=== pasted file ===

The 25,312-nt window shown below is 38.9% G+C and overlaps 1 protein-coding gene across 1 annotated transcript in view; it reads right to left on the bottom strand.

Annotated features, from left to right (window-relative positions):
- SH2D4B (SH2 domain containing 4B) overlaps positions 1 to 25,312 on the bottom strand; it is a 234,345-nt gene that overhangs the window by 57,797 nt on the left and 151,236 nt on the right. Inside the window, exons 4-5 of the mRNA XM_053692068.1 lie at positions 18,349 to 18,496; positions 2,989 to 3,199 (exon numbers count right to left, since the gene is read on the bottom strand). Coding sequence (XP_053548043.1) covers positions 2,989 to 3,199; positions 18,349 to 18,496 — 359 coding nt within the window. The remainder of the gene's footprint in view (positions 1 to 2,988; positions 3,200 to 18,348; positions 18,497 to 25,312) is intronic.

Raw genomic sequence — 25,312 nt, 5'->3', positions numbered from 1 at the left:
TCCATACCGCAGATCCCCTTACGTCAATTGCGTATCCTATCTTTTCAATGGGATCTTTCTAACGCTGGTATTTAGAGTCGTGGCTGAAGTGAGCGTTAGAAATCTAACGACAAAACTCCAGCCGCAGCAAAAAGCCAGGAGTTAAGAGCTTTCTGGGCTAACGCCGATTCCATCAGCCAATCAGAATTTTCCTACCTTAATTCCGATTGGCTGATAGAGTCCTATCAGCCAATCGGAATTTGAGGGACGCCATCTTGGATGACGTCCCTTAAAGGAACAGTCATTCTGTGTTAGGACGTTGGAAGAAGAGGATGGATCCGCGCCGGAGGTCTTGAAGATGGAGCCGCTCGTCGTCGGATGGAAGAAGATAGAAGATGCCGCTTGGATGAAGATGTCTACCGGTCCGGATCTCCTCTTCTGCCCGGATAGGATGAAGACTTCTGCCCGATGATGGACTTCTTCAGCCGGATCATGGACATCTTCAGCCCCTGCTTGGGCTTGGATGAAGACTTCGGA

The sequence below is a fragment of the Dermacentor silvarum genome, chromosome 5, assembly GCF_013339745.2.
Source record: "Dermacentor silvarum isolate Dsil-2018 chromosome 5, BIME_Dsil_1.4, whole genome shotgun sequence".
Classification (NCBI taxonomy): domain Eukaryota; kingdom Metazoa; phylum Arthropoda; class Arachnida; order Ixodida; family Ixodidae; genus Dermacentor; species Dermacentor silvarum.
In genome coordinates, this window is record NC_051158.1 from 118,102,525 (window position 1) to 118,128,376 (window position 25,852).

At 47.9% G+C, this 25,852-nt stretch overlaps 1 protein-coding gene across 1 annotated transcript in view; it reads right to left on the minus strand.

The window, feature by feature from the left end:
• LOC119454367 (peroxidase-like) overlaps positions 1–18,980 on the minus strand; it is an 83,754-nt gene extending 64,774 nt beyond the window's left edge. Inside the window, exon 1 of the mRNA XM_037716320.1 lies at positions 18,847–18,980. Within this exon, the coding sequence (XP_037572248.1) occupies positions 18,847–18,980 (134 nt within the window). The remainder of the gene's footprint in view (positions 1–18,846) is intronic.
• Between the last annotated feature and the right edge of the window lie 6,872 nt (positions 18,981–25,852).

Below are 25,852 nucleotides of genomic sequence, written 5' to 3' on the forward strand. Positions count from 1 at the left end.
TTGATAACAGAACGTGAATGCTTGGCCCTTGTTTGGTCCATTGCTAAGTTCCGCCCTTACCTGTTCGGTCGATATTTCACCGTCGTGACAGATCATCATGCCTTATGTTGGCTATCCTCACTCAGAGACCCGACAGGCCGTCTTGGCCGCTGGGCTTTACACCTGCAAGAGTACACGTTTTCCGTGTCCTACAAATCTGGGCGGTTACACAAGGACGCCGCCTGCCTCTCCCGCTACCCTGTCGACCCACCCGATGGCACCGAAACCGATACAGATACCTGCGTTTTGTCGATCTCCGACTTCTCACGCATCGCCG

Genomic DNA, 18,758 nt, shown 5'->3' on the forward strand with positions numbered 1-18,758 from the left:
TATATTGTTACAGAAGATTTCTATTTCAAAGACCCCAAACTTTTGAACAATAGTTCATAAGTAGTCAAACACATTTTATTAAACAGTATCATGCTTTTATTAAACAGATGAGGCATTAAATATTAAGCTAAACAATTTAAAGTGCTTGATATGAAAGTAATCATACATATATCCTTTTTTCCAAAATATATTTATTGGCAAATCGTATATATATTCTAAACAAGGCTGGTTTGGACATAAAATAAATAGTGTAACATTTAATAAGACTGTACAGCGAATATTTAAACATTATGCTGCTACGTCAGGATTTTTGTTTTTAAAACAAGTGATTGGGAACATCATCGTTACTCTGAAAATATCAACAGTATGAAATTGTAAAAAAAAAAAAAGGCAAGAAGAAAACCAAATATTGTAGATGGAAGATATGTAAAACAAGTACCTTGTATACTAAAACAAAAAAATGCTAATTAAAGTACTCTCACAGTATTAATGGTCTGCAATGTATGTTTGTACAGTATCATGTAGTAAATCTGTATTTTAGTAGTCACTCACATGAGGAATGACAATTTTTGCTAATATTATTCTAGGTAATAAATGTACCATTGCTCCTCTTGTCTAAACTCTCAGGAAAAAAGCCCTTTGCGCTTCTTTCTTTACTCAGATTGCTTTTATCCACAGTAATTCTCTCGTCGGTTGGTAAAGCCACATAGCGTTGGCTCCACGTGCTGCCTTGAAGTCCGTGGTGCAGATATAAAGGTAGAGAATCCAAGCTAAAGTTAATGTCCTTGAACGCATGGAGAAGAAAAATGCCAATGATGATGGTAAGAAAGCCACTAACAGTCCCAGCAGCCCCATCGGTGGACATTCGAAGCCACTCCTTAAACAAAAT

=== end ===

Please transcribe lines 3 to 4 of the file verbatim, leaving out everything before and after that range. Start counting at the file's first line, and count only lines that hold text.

- SH2D4B (SH2 domain containing 4B) overlaps positions 1 to 25,312 on the bottom strand; it is a 234,345-nt gene that overhangs the window by 57,797 nt on the left and 151,236 nt on the right. Inside the window, exons 4-5 of the mRNA XM_053692068.1 lie at positions 18,349 to 18,496; positions 2,989 to 3,199 (exon numbers count right to left, since the gene is read on the bottom strand). Coding sequence (XP_053548043.1) covers positions 2,989 to 3,199; positions 18,349 to 18,496 — 359 coding nt within the window. The remainder of the gene's footprint in view (positions 1 to 2,988; positions 3,200 to 18,348; positions 18,497 to 25,312) is intronic.

Raw genomic sequence — 25,312 nt, 5'->3', positions numbered from 1 at the left: